Figure 10

Figure 10. The allocation of non-CRM funding to men and women in different employment sectors displayed as the mean amount per award (a), the mean (b), and median (c) amount for successful applicant. All measures show a marked disparity between funding levels of men and women in academia and museums. Funding levels of academic and museum men are also higher than those of men in government and private sector settings. The disparity in the size of the average awards of non-CRM funding allocated to men and women consulting archaeologists diminishes when funding is looked at as the mean per successful applicant, and disappears altogether in the median figures. All measures show funding levels of men and women in government settings are similar.

Figure 11

Figure 11. Representation of different employment sectors in various stages of the non-CRM (a) and CRM (b) funding process, compared to their representation in the census respondent pool as a whole (Total). Academics and museum-based archaeologists dominate all stages of the non-CRM funding process. Note that all sectors enter the CRM funding process in roughly similar proportions to their representation within the census respondent pool, while the private sector dominates the CRM funding process in its share of the applications submitted, awards granted, and total dollars acquired.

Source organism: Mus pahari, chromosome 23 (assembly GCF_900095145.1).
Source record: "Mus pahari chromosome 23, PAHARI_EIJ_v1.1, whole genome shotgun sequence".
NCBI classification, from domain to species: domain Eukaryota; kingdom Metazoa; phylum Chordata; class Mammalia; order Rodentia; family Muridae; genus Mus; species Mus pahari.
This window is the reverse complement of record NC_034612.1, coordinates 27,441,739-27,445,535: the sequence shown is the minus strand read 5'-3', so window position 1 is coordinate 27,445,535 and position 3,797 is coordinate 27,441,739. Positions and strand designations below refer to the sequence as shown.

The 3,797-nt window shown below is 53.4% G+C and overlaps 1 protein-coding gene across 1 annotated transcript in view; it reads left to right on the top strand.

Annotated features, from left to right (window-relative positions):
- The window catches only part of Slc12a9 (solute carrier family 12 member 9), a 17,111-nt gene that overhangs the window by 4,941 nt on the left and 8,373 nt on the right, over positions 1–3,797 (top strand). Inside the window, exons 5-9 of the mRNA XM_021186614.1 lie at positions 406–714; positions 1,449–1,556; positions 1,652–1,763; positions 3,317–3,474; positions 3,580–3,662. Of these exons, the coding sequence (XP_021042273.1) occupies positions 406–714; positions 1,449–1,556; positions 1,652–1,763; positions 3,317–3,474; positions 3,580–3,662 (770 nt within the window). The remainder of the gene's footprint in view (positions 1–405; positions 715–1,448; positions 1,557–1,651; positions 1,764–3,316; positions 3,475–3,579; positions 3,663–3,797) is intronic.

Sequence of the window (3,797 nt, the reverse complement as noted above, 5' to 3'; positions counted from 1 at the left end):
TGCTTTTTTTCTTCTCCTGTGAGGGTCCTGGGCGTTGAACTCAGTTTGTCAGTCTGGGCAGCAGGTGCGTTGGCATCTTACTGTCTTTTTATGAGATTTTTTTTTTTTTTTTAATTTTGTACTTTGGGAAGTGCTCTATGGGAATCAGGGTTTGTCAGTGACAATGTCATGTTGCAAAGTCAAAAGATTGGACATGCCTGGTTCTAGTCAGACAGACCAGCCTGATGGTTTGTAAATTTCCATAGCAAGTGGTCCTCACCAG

Examining funding by employment sector reveals that, not surprisingly, academic- and museum-based archaeologists are more active and more successful in obtaining non-CRM funding than government or private sector archaeologists (Figure 12). On the other hand, archaeologists employed in the private sector tend to write more applications for CRM-related funding, have higher success rates, and receive, by far, the lion's share of allocations for archaeological preservation. However, what may be surprising is the extent to which archaeologists in all employment sectors initially compete for CRM funding. Although private sector archaeologists produce the greatest number of applications per applicant, the proportion of archaeologists from different employment sectors who have sought CRM funding in the past five years directly reflects their representation in the workforce. This is true for almost all sources of CRM funding. Thus while private sector archaeologists may play harder, and for higher stakes in the competition for CRM funding, and while they are vastly more successful, all archaeologists in all employment sectors are active players in the game.

Figure 12